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Do Students Go to Class? Should They?

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  • David Romer

Abstract

Lectures and other class meetings are a primary means of instruction in almost all undergraduate courses. Yet almost everyone who has taught an undergraduate course has probably noticed that attendance at these meetings is far from perfect. There is surprisingly little systematic evidence, however, about attendance and its effects. There are three natural questions: What is the extent of absenteeism? How much, if at all, does absenteeism affect learning? Should anything be done about absenteeism? This article presents quantitative evidence on the first two of these questions and speculative comments on the third.

Suggested Citation

  • David Romer, 1993. "Do Students Go to Class? Should They?," Journal of Economic Perspectives, American Economic Association, vol. 7(3), pages 167-174, Summer.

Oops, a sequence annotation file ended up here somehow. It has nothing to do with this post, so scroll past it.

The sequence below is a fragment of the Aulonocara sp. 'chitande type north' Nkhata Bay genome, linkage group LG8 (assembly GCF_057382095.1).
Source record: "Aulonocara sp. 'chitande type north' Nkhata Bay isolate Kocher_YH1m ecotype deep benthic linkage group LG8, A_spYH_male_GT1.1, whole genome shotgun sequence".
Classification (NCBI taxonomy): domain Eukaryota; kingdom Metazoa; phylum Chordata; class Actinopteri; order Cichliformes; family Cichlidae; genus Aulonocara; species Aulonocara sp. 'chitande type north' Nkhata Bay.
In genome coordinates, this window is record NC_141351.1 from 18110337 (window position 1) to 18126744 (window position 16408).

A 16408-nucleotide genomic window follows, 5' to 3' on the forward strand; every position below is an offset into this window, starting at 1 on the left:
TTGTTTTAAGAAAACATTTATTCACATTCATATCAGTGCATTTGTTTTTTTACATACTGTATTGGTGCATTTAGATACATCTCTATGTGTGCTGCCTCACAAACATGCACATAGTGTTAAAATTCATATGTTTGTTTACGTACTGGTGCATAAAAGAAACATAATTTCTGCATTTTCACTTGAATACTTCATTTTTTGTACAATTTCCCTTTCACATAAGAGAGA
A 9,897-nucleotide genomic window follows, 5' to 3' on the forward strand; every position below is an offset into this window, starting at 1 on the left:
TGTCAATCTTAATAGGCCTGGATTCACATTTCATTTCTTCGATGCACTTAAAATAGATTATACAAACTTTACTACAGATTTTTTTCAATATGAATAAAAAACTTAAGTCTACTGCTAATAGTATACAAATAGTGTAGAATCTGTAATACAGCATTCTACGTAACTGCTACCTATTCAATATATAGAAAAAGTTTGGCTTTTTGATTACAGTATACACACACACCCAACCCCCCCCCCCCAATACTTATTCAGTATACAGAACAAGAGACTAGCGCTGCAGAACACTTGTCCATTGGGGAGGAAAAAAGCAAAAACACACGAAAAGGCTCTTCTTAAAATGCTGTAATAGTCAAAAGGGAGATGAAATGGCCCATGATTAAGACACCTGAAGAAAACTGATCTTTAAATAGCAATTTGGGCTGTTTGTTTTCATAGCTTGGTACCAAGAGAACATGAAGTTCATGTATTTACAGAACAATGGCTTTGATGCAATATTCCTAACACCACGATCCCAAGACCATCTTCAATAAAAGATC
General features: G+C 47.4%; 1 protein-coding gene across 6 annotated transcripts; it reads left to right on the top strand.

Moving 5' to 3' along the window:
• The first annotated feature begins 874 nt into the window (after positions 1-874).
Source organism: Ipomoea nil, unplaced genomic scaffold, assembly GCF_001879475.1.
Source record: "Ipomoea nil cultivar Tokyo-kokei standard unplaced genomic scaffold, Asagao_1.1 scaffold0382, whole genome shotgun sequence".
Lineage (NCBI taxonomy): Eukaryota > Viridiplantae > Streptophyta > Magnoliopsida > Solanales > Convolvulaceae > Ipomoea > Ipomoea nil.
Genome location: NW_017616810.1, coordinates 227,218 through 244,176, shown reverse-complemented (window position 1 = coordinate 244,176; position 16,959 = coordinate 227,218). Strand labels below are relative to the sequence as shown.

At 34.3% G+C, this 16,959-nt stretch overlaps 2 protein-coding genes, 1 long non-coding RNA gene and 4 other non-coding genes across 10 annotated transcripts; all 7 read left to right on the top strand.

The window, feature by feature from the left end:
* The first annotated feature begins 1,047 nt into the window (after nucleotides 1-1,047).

• Handle: RePEc:aea:jecper:v:7:y:1993:i:3:p:167-74
    Note: DOI: 10.1257/jep.7.3.167
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    File URL: http://www.aeaweb.org/articles.php?doi=10.1257/jep.7.3.167
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    References listed on IDEAS

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    1. Schmidt, Robert M, 1983. "Who Maximizes What? A Study in Student Time Allocation," American Economic Review, American Economic Association, vol. 73(2), pages 23-28, May.
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    JEL classification:

    • I21 - Health, Education, and Welfare - - Education - - - Analysis of Education

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